Eurogroup urges Athens to deliver reforms in a week, shows flexibility for banks

Eurogroup urges Athens to deliver reforms in a week, shows flexibility for banks

Greece failed to secure the release of 2 billion euros in bailout funding at a Eurogroup summit on Monday, as expected, with creditors prodding Greek officials to push forward with outstanding reforms and reach a compromise on thorny issues that have been holding up negotiations within the next week.

However, in an apparent bid not to undermine the process of recapitalizing Greek banks, creditors watered down their demands for the release of 10 billion euros in loans for Greek banks, indicating that some aspects of a second set of prior actions will not be required for its release.

In comments at the close of the summit in Brussels, Eurogroup Chairman Jeroen Dijsselbloem said two key issues remained unresolved in negotiations: the level of protection to be granted to Greek homeowners and some residual actions on banking governance.

He said he welcomed the “commitment of the Greek authorities to fulfill the required measures in the course of the week.”

European Monetary and Economic Affairs Commissioner Pierre Moscovici said there was still “intense discussion on home foreclosures,” and stressed that those genuinely unable to pay should be protected but those “misusing the system” should be stopped.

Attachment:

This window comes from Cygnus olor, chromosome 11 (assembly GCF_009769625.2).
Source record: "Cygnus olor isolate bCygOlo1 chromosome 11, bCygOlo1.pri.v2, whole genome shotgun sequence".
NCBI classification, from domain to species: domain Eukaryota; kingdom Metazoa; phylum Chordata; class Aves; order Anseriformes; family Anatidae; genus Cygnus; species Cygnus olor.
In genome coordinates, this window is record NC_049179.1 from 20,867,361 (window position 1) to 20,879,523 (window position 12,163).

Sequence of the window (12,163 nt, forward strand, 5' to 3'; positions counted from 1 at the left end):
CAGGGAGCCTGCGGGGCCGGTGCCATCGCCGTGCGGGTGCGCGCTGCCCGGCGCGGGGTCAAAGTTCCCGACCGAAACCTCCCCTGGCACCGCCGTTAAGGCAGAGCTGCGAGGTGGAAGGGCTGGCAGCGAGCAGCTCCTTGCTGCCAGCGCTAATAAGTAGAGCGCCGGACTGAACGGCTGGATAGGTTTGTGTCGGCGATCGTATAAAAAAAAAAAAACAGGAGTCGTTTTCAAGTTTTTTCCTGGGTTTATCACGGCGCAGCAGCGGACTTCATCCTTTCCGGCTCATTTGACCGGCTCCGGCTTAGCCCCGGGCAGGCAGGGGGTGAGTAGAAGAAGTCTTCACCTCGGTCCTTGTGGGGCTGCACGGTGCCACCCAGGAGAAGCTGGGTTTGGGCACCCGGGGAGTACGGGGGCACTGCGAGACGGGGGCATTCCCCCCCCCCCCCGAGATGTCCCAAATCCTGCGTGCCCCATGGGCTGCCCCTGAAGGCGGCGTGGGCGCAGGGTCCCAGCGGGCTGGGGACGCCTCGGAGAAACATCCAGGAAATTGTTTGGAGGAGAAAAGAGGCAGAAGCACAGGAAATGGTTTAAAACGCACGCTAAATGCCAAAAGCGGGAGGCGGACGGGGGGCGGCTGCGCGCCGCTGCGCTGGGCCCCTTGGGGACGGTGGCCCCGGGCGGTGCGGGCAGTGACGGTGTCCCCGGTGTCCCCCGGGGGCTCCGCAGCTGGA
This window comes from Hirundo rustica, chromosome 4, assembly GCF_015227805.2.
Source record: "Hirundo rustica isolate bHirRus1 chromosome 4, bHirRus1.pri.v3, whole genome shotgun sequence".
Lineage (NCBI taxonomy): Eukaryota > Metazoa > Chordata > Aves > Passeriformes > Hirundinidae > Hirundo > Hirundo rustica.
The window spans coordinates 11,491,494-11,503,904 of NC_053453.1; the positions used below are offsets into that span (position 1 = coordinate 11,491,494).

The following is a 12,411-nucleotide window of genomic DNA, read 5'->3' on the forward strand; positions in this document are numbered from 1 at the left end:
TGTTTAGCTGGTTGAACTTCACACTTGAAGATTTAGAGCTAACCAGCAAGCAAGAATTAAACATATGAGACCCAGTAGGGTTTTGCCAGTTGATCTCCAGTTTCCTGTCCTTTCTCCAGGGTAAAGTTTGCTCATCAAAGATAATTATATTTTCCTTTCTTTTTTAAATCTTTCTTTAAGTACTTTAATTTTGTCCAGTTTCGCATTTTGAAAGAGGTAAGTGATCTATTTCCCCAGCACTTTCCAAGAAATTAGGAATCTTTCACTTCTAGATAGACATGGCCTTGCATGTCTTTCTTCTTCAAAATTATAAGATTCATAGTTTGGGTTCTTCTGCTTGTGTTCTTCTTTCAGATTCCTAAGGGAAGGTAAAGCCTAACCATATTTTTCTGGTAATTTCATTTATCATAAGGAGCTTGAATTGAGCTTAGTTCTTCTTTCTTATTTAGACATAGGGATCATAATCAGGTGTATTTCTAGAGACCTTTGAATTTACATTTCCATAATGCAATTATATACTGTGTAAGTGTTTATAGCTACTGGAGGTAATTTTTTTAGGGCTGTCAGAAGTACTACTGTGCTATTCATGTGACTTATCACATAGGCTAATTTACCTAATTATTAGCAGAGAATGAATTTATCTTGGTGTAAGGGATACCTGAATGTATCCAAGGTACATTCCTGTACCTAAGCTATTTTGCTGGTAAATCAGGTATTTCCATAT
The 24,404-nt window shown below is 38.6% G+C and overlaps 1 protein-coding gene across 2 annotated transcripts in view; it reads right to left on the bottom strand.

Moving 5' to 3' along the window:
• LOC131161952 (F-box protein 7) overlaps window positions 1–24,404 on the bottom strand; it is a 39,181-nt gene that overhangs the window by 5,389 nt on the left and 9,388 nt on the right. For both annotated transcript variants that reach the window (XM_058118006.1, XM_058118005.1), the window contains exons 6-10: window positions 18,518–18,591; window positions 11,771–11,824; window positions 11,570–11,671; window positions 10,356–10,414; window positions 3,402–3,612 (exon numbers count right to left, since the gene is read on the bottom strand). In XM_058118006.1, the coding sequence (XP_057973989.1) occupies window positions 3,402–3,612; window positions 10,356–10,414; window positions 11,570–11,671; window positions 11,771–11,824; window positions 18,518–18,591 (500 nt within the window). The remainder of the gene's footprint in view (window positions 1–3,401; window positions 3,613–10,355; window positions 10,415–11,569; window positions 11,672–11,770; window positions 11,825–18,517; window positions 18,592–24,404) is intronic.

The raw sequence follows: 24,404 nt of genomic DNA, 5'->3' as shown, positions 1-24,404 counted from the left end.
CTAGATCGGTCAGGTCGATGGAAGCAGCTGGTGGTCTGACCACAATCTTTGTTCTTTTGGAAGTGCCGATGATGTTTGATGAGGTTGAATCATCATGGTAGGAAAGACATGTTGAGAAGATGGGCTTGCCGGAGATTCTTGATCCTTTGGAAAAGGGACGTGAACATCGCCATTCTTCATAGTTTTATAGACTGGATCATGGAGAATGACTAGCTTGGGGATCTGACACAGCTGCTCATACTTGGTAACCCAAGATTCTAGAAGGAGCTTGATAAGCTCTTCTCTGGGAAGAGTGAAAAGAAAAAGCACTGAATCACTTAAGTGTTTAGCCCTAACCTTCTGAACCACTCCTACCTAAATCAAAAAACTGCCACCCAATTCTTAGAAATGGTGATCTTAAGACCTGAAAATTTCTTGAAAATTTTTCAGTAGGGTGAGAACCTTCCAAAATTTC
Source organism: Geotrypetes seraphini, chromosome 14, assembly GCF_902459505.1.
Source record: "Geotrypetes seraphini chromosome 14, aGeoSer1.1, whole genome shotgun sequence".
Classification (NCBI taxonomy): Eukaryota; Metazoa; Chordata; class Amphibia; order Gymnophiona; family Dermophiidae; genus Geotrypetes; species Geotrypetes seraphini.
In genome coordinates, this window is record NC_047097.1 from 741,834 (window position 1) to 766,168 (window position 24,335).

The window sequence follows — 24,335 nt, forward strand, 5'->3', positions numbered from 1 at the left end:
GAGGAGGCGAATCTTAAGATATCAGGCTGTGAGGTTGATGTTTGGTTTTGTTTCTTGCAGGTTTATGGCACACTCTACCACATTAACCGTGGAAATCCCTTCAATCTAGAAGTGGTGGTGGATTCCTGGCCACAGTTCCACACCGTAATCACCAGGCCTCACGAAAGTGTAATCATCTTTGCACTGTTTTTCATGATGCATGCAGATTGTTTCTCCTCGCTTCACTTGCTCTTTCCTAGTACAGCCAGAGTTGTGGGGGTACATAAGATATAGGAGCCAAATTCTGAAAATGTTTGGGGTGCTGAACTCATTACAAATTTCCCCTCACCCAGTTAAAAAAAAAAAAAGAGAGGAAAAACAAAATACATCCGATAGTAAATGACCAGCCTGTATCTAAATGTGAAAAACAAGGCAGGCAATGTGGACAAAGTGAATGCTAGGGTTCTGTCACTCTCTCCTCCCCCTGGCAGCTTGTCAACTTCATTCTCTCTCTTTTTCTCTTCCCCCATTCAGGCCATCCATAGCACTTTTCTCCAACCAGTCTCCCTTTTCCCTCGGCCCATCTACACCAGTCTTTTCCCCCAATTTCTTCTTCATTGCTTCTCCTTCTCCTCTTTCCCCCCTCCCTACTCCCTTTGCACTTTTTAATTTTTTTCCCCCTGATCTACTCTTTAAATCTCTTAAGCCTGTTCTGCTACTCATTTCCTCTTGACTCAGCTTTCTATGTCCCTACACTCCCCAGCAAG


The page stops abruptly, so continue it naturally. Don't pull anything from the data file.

According to sources, Athens has already made a new proposal to creditors on the foreclosures issue. The new scenario would offer protection to an average of 56 percent of primary residences, Kathimerini understands, a significant shift from the 99 percent of cases the government originally had sought to protect. 

The other outstanding issues highlighted by the Greek government include a payment plan allowing debtors to settle their dues in up to 100 installments and offsetting measures for a value added tax on private education.

Athens has proposed imposing a tax of 5 cents on games of chance to offset the VAT on private education. As for the payment plan, creditors want those who are even a day late in paying to be removed from the program.

In a statement after the summit, eurozone finance ministers said they awaited the completion of all prior actions set out in an initial list of measures and also referred to “financial sector measures” that must be completed “for a successful recapitalization process.”

The second list of measures Greek officials will have to legislate to secure another sub-tranche worth 1 billion euros has yet to be finalized. But it is likely to contain: higher taxes on farmers, more regulations regarding the governance of banks, an overhaul of the pension system and the creation of a new privatization fund. 

German Finance Minister Wolfgang Schaeuble on Monday referred to the privatization fund, linking its creation to the recapitalization of Greek banks.

In comments to reporters after the summit, Finance Minister Euclid Tsakalotos said despite “some delay,” most officials were pleased with Greece’s progress.

“We’re a bit pressed” on bank recapitalization, he said, adding that Greece has a week to finish off pending measures and also address issues relating to bank governance.

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